Clarence Michael James Stanislaus Dennis

(7 September 1876 - 22 June 1938 / Auburn, South Australia)

Ideal And Aftermath - Poem by Clarence Michael James Stanislaus Dennis

I wed him because he looked nice (said she)
And I feared to be left on the shelf.
For I wouldn't take mother's advice (said she),
So I've no one to blame but myself.
My friends always said that he had a flat head
And a curious cranial kink;
But I feel 'neath the spell of his lovely marcel . . .
Now he's bald, and he's taken to drink.

I wed him because he looked slim (said she)
And athletic and noble and brave.
I thought there was no one like him (said she),
For he really knew how to behave.
Now he's humble and meek, and, whenever I speak,
He cringes and crawls like a tyke.
Tho' bay-windowed in front, he's the soul of a runt;
And I bully him just as I like.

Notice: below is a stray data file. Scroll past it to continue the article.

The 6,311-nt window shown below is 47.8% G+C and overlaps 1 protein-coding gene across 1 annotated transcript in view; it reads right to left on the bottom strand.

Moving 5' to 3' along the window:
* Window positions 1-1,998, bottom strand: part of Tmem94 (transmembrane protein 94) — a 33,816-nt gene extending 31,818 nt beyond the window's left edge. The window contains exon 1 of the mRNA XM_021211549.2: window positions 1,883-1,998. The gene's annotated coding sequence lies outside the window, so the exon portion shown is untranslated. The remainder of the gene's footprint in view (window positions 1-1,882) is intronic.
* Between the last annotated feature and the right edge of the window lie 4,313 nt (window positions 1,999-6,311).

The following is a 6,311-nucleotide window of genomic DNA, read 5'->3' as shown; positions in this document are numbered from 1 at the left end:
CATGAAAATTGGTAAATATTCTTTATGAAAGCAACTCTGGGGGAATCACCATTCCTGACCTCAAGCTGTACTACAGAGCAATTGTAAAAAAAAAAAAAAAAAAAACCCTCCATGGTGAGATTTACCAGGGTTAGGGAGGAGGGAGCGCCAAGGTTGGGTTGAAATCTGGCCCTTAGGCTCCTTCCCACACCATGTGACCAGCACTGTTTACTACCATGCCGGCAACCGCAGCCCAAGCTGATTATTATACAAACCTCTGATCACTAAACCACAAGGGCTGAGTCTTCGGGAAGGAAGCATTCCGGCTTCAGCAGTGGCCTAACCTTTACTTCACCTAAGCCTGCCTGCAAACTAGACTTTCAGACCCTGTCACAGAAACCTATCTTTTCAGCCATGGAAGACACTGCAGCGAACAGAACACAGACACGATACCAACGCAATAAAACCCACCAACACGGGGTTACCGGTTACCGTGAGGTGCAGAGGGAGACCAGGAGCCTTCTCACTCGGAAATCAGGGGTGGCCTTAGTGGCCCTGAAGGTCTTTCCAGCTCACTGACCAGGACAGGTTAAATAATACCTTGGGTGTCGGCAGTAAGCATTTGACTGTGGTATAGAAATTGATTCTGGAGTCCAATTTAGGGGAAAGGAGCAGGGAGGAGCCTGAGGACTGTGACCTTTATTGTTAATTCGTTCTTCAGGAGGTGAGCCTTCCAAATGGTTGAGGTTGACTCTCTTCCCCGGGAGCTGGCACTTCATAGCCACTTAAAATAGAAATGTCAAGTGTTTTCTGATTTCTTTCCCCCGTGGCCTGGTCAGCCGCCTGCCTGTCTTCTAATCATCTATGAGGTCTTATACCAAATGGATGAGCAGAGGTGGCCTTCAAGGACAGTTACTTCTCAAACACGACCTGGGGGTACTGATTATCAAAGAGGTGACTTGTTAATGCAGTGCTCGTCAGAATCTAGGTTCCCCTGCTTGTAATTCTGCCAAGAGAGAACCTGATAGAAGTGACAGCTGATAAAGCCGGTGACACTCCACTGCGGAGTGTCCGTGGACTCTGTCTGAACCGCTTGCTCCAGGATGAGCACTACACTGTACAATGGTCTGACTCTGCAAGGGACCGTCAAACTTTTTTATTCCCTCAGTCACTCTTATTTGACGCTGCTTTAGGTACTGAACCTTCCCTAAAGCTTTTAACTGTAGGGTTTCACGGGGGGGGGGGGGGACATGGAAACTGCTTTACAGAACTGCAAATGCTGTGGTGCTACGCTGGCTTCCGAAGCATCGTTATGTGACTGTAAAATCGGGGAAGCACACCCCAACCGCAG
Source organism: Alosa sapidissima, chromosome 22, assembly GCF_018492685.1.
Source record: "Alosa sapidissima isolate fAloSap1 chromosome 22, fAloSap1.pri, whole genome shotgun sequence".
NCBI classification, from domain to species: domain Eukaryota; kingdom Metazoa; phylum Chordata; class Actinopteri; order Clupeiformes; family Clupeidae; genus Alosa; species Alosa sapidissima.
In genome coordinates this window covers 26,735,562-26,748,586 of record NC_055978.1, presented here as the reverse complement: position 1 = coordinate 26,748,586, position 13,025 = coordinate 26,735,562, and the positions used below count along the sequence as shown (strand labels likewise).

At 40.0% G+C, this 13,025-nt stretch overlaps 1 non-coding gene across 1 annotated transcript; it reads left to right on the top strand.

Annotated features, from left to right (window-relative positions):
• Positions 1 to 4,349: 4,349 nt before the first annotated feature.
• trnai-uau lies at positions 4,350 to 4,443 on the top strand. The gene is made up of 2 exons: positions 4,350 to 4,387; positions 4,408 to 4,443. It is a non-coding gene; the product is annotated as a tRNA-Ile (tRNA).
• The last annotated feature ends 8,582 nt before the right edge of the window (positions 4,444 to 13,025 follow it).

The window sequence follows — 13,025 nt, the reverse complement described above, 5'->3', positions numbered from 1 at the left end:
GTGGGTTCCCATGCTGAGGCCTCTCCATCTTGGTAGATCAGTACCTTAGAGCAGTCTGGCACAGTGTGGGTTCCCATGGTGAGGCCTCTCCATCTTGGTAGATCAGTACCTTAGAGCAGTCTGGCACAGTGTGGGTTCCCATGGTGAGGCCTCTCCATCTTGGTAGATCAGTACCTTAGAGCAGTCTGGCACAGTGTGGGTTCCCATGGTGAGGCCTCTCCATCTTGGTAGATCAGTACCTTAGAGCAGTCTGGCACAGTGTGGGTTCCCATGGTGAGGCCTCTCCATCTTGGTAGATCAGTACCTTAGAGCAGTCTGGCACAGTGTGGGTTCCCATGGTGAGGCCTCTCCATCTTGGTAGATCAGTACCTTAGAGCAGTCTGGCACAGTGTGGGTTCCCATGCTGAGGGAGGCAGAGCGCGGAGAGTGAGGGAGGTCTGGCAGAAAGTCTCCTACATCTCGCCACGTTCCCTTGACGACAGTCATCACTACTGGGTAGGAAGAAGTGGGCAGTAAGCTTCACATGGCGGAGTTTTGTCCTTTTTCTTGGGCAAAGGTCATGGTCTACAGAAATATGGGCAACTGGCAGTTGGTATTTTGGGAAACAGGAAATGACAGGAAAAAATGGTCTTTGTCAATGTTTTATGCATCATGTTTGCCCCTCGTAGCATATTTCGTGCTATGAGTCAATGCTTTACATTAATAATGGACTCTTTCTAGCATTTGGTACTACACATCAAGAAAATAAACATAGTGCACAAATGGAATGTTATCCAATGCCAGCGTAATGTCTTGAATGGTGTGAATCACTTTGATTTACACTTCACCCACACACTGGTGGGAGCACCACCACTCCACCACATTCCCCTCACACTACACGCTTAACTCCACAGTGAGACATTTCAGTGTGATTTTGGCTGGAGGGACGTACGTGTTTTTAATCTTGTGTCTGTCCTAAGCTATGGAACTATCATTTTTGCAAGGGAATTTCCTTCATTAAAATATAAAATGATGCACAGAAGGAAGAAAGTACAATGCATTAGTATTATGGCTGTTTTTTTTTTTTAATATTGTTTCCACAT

I wed him because he looked sweet (said she),
Of manhood my very ideal.
I thought that my bliss was complete (said she):
I could hardly believe he was real.
But he's real right enough; tho' not quite of the stuff
I'd imagined the day I said 'Yes';
But I hardly mind that, tho' he's bald and he's fat
And slovenly, too, in his dress.

I wed him for better or worse (said she)
When with love I was slightly insane.
But there's ne'er a regret that I nurse (said she),
For I've really small cause to complain.
For I'm fifty and fat, and my arches are flat,
And I grumble and fidget and fuss.
Yet he thought me, he said a dream child when we wed.
So it's just fifty-fifty with us.

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Poem Submitted: Thursday, August 30, 2012

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